With City of Newcastle already leading the local government sector on climate action, the community and local businesses are now invited to learn about the development of a new strategy to reduce our greenhouse gas emissions even further as we continue to drive the City’s journey towards a net zero emissions future.
The City’s new climate action plan will outline specific goals and priorities for the next five years, paving the way to further positive environmental impacts, such as additional clean energy initiatives, resource efficiency, emissions reductions in supply chains and more sustainable transport.
Community engagement on the 2025 Climate Action Plan will help build on the achievements of the existing 2020 Carbon Water Management Action Plan (CWMAP), which winds up at year’s end.
The CWMAP helped slash carbon emissions through construction of a five-megawatt solar farm, installation of more than half a megawatt in rooftop solar panels on council facilities across the city and our suburbs, significant streetlight LED upgrades and a power purchase agreement that sees the City running on 100 per cent renewables.
Constructed on a former landfill site after securing a $6.5 million loan from Australia’s Clean Energy Finance Corporation in 2018, our solar farm is the city’s single largest investment in a renewable project, following eight other solar installations at our Waratah Works Depot, Newcastle Art Gallery, City Hall, Wallsend and New Lambton libraries, No.1 and No.2 Sportsgrounds and Newcastle Museum.
The solar farm at the Summerhill Waste Management Centre builds on one of Australia’s most advanced renewable energy setups at a waste facility – with a 2.2megawatt landfill gas generator and a small wind turbine also located onsite.
Meanwhile, the City has begun transitioning to electric vehicles, installing electric vehicle charging stations to encourage EV take up and investigating the use of electric trucks to reduce diesel usage and further cut emissions.
“Through strong and consistent actions to reduce our emissions, in part due to our ambitious 2020 Carbon Water Management Action Plan, City of Newcastle is now recognised as one of the leading local government authorities when it comes to implementing initiatives to address climate change,” Lord Mayor Nuatali Nelmes said.
“After achieving so much over the past five years, in particular becoming the first NSW Council to become powered by 100 per cent renewable energy this year, our transformation to a sustainable city will continue under a new Climate Action Plan.”
“People can learn about the goals we’re looking to adopt in tackling climate change during the month-long public exhibition period.
“I encourage everyone to let us know what they think should be prioritised and what role not only the City but businesses and the community should take to realise net zero emissions.”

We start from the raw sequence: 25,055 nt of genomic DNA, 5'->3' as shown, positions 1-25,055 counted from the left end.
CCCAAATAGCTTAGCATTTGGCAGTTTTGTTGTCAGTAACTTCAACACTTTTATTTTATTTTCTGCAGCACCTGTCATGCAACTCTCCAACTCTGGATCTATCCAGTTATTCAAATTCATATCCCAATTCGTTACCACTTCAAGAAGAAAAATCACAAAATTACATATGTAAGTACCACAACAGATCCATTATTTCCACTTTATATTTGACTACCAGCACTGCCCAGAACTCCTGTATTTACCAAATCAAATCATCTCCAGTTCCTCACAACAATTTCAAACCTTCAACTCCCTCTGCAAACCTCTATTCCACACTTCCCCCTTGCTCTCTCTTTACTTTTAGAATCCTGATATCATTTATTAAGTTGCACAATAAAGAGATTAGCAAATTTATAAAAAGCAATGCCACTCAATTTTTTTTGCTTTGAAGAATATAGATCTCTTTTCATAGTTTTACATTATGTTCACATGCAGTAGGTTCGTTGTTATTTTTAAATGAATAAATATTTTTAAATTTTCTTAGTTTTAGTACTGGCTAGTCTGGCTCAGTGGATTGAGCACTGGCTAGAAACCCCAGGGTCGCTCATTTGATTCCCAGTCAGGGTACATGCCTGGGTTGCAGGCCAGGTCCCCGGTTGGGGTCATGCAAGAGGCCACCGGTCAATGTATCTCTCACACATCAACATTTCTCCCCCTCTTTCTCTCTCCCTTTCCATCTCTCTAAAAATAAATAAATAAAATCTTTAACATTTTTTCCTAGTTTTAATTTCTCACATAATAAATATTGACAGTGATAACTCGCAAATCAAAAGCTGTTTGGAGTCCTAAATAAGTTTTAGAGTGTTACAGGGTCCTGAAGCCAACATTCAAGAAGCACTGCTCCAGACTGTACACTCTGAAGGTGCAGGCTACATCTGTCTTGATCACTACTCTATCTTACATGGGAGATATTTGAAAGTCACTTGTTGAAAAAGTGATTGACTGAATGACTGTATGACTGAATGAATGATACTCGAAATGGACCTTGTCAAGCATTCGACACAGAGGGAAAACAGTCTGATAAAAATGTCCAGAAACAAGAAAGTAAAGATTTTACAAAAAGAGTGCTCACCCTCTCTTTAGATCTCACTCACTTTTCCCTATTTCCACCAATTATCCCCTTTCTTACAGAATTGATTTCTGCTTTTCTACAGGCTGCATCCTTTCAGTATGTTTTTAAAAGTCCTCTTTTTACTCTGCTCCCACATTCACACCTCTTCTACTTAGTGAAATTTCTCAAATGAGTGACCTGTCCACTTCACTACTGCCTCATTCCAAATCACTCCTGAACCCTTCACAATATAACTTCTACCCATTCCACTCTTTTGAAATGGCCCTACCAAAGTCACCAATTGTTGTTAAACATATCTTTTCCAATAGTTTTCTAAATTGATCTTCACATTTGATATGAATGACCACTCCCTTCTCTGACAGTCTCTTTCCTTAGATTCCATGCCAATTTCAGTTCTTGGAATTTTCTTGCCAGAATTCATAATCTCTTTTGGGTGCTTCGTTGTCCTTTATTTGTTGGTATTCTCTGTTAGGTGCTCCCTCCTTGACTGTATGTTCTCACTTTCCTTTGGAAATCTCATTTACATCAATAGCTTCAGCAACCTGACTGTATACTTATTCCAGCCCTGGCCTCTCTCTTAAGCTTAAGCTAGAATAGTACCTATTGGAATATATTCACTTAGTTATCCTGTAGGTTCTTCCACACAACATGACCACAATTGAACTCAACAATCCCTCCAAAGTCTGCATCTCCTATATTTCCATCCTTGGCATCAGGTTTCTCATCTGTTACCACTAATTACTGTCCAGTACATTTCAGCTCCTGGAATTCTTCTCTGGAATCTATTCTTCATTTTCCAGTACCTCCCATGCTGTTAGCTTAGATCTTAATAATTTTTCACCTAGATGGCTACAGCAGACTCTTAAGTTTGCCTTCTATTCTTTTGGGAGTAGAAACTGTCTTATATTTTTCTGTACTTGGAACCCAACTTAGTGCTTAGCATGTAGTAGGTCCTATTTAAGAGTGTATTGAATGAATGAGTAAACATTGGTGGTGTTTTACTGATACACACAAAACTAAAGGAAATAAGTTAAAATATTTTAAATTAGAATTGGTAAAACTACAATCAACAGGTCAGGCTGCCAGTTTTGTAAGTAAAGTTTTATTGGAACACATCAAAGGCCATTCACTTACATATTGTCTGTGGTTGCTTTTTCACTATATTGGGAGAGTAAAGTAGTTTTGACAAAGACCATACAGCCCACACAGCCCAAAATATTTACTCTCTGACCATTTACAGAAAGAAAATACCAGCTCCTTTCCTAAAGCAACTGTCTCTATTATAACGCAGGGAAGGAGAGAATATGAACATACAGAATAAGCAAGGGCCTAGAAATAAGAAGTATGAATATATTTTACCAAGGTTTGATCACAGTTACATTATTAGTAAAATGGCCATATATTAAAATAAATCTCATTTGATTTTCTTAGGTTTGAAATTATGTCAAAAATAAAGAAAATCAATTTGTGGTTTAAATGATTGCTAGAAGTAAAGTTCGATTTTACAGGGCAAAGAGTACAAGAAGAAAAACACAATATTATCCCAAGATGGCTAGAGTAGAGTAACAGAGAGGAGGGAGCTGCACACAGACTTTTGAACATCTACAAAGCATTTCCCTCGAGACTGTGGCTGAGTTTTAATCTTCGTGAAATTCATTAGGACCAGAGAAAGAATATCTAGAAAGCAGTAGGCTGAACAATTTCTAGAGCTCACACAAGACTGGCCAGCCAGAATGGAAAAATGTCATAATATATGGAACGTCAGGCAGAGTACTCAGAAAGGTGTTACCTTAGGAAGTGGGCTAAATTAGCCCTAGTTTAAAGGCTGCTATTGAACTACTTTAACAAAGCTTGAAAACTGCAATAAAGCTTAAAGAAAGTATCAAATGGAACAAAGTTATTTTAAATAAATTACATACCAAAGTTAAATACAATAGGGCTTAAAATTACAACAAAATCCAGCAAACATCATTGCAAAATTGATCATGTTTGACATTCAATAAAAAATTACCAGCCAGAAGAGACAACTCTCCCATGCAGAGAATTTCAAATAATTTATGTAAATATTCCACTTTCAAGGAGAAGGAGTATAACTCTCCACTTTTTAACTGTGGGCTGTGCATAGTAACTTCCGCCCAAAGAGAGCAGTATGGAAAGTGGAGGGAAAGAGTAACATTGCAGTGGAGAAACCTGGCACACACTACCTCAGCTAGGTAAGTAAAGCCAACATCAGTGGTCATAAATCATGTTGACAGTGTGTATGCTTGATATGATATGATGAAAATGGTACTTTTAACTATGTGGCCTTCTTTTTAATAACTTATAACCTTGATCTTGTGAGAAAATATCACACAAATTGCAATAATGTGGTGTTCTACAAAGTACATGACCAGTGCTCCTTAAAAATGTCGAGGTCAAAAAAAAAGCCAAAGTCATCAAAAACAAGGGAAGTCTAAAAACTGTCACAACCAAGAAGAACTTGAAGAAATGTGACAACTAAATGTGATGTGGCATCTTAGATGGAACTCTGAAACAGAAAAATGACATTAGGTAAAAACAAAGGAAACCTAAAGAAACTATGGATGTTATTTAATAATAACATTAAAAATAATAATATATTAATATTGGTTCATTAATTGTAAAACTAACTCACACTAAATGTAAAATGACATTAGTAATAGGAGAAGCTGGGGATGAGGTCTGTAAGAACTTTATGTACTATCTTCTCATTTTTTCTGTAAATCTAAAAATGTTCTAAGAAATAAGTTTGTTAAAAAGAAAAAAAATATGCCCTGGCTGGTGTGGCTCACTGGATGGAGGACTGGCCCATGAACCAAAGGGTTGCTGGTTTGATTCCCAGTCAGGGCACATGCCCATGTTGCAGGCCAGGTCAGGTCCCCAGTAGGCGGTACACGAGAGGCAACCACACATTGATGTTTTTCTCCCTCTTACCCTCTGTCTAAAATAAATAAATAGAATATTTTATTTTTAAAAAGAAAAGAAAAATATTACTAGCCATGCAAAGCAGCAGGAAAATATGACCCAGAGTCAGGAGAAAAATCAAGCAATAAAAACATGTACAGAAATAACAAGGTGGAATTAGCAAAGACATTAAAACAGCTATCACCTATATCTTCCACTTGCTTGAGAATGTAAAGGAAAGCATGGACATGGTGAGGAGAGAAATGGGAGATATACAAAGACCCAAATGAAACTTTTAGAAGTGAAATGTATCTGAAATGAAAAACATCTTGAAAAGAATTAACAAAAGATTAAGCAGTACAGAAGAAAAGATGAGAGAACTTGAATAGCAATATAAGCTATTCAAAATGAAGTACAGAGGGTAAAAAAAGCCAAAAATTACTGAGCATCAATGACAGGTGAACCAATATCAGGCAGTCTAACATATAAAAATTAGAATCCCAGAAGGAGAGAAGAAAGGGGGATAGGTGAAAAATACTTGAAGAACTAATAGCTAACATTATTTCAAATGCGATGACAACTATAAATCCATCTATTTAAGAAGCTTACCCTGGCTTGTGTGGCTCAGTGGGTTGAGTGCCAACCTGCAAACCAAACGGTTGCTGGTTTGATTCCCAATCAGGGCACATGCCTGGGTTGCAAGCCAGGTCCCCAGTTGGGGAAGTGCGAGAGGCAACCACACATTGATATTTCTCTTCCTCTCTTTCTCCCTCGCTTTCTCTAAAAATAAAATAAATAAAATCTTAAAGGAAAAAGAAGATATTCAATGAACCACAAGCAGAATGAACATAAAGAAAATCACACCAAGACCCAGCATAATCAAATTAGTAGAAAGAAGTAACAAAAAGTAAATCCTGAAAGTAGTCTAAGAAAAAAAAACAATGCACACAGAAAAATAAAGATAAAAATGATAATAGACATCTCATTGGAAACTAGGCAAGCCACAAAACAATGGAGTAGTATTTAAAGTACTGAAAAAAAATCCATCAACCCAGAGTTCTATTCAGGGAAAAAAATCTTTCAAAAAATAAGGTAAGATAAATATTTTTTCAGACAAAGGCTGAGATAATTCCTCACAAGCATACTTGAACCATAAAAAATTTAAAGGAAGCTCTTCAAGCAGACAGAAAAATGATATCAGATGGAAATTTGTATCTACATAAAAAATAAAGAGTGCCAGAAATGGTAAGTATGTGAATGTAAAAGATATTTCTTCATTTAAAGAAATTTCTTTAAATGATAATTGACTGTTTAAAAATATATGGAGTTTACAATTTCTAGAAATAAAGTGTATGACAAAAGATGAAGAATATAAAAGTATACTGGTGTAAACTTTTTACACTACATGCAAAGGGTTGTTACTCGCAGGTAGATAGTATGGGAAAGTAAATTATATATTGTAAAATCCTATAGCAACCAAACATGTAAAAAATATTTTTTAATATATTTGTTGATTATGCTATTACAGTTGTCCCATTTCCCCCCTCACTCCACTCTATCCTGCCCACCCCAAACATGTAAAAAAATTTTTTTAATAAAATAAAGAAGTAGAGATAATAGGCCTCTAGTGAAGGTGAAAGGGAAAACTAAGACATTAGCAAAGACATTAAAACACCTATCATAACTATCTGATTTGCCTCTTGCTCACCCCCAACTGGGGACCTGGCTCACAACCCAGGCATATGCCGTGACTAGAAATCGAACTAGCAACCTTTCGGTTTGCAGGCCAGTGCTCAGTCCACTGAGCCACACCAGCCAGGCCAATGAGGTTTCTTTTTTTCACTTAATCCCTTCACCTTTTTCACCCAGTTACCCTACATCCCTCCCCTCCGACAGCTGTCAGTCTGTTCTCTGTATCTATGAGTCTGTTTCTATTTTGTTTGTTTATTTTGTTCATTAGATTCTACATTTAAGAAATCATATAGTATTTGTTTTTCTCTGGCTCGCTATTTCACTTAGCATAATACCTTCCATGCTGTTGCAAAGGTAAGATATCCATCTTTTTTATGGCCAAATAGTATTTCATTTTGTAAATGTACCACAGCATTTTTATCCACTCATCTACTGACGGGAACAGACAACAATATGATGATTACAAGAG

In May 2019, City of Newcastle recognised that there is a global climate change emergency and urgent need for real action on climate change.
In doing so, the City reaffirmed our commitment to a just economic transition for coal mining communities, including support for investment in hydrogen as an export energy, construction of large-scale renewables and pumped hydro, and manufacturing of electric vehicles.
Lord Mayor Nuatali Nelmes said the City also plays a strong advocacy role when it comes to pushing for action on climate change from the local government sector.
“City of Newcastle has long ensured local government steps in to fill the policy gaps left when other tiers of government and the private sector have failed to assist in reducing global emissions.
“Dating back to the Pathways to Sustainability Conference held in Newcastle in 1997 and subsequently by the development of local strategies and solutions through the Cities for Climate Protection Program, the Global Covenant of Mayors for Climate and Energy and through development of practical implementation programs for local government in Australia and New Zealand, City of Newcastle has long led the way by working in partnerships to develop and implement strategies and initiatives to tackle climate change head on,” the Lord Mayor said.
City of Newcastle is a founding member of Local Governments for Sustainability (ICLEI), a founding member of the Business Renewables Centre, a member of the Cities Power Partnership, a member of the Global Covenant of Mayors for Climate and Energy, and recently became a Pioneer City for ICLEI’s CitiesWithNature program.
City of Newcastle has formally committed to the principles and targets of the Paris Climate Agreement.
An online information session will be held on Thursday 28 May at midday to provide further information on the City’s current and future initiatives before the draft plan goes on Public Exhibition later in the year.
Register here to register for the online session.
Participants are encouraged to submit three topics they’d like covered or questions on climate action in advance here
Under the 2020 CWMAP, to date City of Newcastle has:
- Reduced electricity usage by 14.45 per cent
- Upgraded 31 per cent of streetlights to LEDs
- Secured 100 per cent of electricity from renewable sources
- Reduced potable water usage by 8.59 per cent
- Slashed the City’s carbon footprint by 77.36 per cent, excluding emissions from Summerhill Waste Management Centre
- Reduced liquid fuel use by 6.97 per cent